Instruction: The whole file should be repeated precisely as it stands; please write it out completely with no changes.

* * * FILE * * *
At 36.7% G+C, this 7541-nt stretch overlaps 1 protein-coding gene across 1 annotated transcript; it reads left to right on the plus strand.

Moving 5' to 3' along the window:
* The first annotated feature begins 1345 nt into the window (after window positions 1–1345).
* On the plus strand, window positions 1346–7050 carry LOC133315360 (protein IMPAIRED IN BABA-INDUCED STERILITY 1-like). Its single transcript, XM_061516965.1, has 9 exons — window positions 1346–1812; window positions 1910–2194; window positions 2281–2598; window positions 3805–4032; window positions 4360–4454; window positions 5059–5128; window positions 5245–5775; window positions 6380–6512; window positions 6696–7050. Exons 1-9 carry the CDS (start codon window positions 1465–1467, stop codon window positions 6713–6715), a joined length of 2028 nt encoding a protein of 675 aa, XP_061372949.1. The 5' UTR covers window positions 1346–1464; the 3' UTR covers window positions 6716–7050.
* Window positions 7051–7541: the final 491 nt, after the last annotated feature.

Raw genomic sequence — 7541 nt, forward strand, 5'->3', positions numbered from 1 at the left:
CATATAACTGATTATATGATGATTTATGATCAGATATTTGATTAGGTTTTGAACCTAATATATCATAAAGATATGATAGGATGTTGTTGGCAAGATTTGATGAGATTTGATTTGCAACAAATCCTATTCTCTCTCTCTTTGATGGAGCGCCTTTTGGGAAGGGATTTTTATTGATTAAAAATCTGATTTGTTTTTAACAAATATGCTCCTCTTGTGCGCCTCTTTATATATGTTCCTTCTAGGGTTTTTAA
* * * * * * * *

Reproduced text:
At 36.7% G+C, this 7541-nt stretch overlaps 1 protein-coding gene across 1 annotated transcript; it reads left to right on the plus strand.

Moving 5' to 3' along the window:
* The first annotated feature begins 1345 nt into the window (after window positions 1–1345).
* On the plus strand, window positions 1346–7050 carry LOC133315360 (protein IMPAIRED IN BABA-INDUCED STERILITY 1-like). Its single transcript, XM_061516965.1, has 9 exons — window positions 1346–1812; window positions 1910–2194; window positions 2281–2598; window positions 3805–4032; window positions 4360–4454; window positions 5059–5128; window positions 5245–5775; window positions 6380–6512; window positions 6696–7050. Exons 1-9 carry the CDS (start codon window positions 1465–1467, stop codon window positions 6713–6715), a joined length of 2028 nt encoding a protein of 675 aa, XP_061372949.1. The 5' UTR covers window positions 1346–1464; the 3' UTR covers window positions 6716–7050.
* Window positions 7051–7541: the final 491 nt, after the last annotated feature.

Raw genomic sequence — 7541 nt, forward strand, 5'->3', positions numbered from 1 at the left:
CATATAACTGATTATATGATGATTTATGATCAGATATTTGATTAGGTTTTGAACCTAATATATCATAAAGATATGATAGGATGTTGTTGGCAAGATTTGATGAGATTTGATTTGCAACAAATCCTATTCTCTCTCTCTTTGATGGAGCGCCTTTTGGGAAGGGATTTTTATTGATTAAAAATCTGATTTGTTTTTAACAAATATGCTCCTCTTGTGCGCCTCTTTATATATGTTCCTTCTAGGGTTTTTAA